AH: Walker, 2234 AH: Weimer, 203
UH: Weisinger, 101 Eu W(lls, 1025
Make-lip examina tion, lor unavoid-
able examination conflicts only, will
be given Friday, May 22, 7-9 p.m.,
in Rooms 25 A.H. and 1025 A.1l.
Franklin Mitchell, a pupil of Pal-
mer Christian, will be heard in an
organ recital at 8:30 tonight at the
Presbyterian Church, 1432 Washte-
naw Avenue. The program as ar-
ranged by Mr. Mitchell will include
works by Schmid, Buxtehude, Bach,
Franck, Leach, Widor and Karg-
The public is cordially invited.
John McAlister, Pianist, will give a
public recital at 8:30 p.m., Thursday,
May 14, in the Assembly Hall of the
Rackham Building, in partial fulfill-
ment of the requirements of the de-
gree of Master of Music. He has
arranged a program to include works
of Schubert, Beethoven, Respighi,
Brahms and Chopin.
Recital: Victor Hildner, a student
of Palmer Christian, will give an or-
gan~ recital in Hill Auditorium at
8:30 p.m. Friday, May 15, to which
the public is invited. The program
will include works by Boehm, Fres-
cobaldi, Bach, Franck, Widor and
Liszt, and is given in partial fulfill-
ment of the requirements of the
Master of Music degree.
The Ann Arbor Art Association
presents its Nineteenth Ann Arbor
Artists Exhibition May 1 through
May 13, 2-5 afternoons and 7-10
evenings, daily, except Sundays, in
the galleries of the Rackham Build-
'Thirteenth Annual Exhibition of
Sculpture in the Concourse of the
Michigan League Building. Open
daily until after Commencement.
University Lecture: M. Pierre Cot,
former member of the French Cabi-
net, will lecture on the subject "The
Present Situation of France," under
the auspices of the Division of Social
Science, on Thursday, May 14, at
4:15 p.m. in the Kellogg Foundation
Institute Auditorium. The public is
William J. Mayo Lecture: Dr. R. K.
Ghormiey of the Mayo Clinic, Roches-
ter, Minnesota, will give the William
J. Mayo Lecture on Friday, May 22,
in the Hospital Amphitheatre at 1:30
p.m. The title of his presentation
will be "A Clinical Pathological Study
of Back Pain."
Jilnior Mathematics Club will meet
tonight at 8:00 in 3201 Angell Hall.
Plans for next semester will be made
"I don't want to be a killjoy, girls, but in a real emergency wouldn't
it be better to call a doctor?"
UAW Plays Into Enemy's Hands
O THOSE OF US who believe that the great- other this purchasing powe1 must be decreased,
tn1)., irl - uUo ac hot T U AW uld av ' .-it-
est hope for democracy lies in the trade
union movement and have therefole continually
pleaded the cause of labor, it is a bitter disap-
pointment to have to watch one of the nation's
finest unions play directly into the hands of its
most determined enemies. And that is exactly
what the UAW-CIO is doing when it demands
a flat dollar-a-day wage increase for Ford
Thus far Presidellt Roosevelt has been able
to stave off successfully the thrusts of those
Congressmen who insist that there is a need for
drastic anti-labor and wage-freezing legislation.
But he cannot be expected to hold out against
anti-labor pressure if labor itself goes blindly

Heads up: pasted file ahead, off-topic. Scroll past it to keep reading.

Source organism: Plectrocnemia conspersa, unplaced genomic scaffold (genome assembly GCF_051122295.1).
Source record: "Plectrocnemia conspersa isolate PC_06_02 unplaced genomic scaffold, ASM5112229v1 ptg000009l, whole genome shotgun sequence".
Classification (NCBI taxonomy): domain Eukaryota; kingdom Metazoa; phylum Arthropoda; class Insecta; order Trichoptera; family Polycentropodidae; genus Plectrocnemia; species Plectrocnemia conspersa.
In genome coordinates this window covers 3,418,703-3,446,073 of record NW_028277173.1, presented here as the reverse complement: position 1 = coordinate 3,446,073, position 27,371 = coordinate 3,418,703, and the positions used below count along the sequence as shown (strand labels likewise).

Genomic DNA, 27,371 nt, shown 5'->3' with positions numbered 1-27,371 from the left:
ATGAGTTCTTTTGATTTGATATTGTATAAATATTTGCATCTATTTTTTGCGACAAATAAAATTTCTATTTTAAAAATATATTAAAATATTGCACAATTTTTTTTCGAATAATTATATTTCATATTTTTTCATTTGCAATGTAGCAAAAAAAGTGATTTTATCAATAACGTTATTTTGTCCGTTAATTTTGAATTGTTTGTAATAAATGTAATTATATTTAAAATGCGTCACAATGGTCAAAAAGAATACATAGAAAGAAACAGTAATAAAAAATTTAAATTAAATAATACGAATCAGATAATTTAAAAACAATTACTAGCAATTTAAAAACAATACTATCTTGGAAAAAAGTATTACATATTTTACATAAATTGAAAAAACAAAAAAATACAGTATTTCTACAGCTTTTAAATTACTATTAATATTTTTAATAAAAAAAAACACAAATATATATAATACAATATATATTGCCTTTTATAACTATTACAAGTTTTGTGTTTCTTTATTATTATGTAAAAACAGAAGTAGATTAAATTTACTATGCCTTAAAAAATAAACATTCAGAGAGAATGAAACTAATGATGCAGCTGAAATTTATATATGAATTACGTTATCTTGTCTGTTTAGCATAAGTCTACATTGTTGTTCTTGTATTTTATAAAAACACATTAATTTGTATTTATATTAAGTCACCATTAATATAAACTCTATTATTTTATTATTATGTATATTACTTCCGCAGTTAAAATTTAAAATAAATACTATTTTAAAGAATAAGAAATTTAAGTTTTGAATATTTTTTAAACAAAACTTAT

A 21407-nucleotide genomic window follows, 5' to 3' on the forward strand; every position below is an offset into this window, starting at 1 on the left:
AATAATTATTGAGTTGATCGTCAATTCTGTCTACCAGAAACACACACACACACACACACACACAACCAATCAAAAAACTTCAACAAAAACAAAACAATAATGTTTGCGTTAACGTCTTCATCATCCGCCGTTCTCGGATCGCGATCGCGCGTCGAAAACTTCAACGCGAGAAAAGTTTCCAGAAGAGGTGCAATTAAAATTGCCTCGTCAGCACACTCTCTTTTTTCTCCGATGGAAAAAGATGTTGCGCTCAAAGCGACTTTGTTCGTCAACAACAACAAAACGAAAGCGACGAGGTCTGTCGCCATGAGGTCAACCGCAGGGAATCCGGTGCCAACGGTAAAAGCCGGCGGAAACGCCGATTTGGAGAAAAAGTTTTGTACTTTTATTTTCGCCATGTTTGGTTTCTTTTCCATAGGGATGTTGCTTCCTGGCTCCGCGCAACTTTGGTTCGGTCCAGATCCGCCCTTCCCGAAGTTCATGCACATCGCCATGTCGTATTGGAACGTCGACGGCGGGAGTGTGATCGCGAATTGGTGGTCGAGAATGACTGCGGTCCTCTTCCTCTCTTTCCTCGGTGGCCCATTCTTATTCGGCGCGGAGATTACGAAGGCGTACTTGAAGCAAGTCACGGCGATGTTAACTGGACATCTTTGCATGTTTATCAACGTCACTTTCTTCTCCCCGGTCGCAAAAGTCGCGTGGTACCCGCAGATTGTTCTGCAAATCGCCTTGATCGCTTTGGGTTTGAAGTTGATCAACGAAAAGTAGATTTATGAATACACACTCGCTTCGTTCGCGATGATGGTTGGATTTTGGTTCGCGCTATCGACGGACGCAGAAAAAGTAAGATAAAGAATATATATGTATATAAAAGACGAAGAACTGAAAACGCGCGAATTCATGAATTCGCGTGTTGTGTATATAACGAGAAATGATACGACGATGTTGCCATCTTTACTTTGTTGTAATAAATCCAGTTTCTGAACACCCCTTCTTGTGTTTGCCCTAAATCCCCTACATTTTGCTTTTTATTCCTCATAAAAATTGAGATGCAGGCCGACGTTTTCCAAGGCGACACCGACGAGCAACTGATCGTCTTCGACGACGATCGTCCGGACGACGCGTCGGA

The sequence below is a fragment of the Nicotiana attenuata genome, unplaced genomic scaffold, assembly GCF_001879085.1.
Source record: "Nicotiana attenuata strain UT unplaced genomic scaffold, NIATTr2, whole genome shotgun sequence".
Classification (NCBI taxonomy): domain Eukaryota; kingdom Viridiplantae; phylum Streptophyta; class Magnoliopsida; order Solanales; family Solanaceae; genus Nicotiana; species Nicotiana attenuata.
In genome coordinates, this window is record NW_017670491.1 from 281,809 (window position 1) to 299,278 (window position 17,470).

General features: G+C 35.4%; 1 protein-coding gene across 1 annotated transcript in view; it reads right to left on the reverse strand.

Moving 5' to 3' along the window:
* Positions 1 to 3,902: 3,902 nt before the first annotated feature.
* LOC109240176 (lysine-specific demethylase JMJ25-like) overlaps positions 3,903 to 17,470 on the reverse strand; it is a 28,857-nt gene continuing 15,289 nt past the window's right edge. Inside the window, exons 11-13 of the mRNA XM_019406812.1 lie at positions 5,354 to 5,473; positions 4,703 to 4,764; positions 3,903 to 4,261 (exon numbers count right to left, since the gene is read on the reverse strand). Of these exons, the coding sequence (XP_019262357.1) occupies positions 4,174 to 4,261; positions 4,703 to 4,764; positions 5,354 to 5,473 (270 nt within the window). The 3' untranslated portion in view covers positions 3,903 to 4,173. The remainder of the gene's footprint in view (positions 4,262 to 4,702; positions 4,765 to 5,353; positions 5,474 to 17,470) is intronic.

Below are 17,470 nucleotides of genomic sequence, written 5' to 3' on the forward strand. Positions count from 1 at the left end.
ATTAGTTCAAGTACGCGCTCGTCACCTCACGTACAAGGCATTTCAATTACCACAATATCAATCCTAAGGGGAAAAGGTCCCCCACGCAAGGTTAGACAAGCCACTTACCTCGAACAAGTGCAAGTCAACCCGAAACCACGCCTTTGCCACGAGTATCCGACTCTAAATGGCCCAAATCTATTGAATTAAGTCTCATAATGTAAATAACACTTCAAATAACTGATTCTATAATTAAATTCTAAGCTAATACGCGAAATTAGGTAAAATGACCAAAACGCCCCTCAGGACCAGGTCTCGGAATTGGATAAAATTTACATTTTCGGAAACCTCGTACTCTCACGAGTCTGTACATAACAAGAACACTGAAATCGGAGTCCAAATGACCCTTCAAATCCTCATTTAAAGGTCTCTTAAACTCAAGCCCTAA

ahead ignoring the dangers of inflation by de-
manding wage increases in industries which
already pay some of the highest wages in the
nation. We had hoped that the CIO would ad-
here to its announced intention of demanding
more wages in only sub-standard industries
where it has a more than legitimate argument.
Certainly the Ford Motor Company is not sub-
This is just the sort of action for which
reactionary employers and Congressmen have
been waiting. They can now point with glee
to the "selfishness, the greed, the blindness"
of the labor movement-and people will listen
to them. The UAW-CIO has handed them, on
a silver platter, additional arguments against
the unions at a time when such arguments
can be used more effectively than at almost
any time in recent years,
In addition to playing into il hands of 11w
reactionaries, the UAW--by insisting upon wage
raises in the automotive industry--is substan-
tially increasing the dangers of inflation. Al-
ready there is much too great a purchasing
power in the country compared to the amount of
consumer ,goods available. In some way or an-
even reason to believe that the fourth freedom-
that of expression-may in time be greatly in-
And a brief word about the Finnish invasion.
Tf NA-v ,alsi hoecme rlear now that if Russia
not increa- sco e wo1 1tWWUIH vuU.
IN ARGUING in favor of the dollar-a-day in-
crease, the National UAW Ford Council de-
clared: "During the past year the cost of living'
throughout the United States has increased 13
percent, far outstripping any wage increases
and causing every worker in the nation to suffer
a cut in real wages." Such an argument is abso-
lutely invalid. There is no single person or group
of persons who should expect to maintain the
same standard of living during the war as they
did in pre-war lays, The real income of every
one of us must ne'cessarily he lowered-and low-
This does iot mean tihat the rich should be
allowed to become richer or that profits of big
business should go untouched. Both should be
taxed to the very limit-a 100 percent excess
profits tax and a $25,000 limit on incomes are
certainly not too harsh. This kind of taxation,
however, will not of itself avoid inflation. It
must be accompanied by taxes on lower il-
comes, by wage stabilization, and by a system
of forced savings.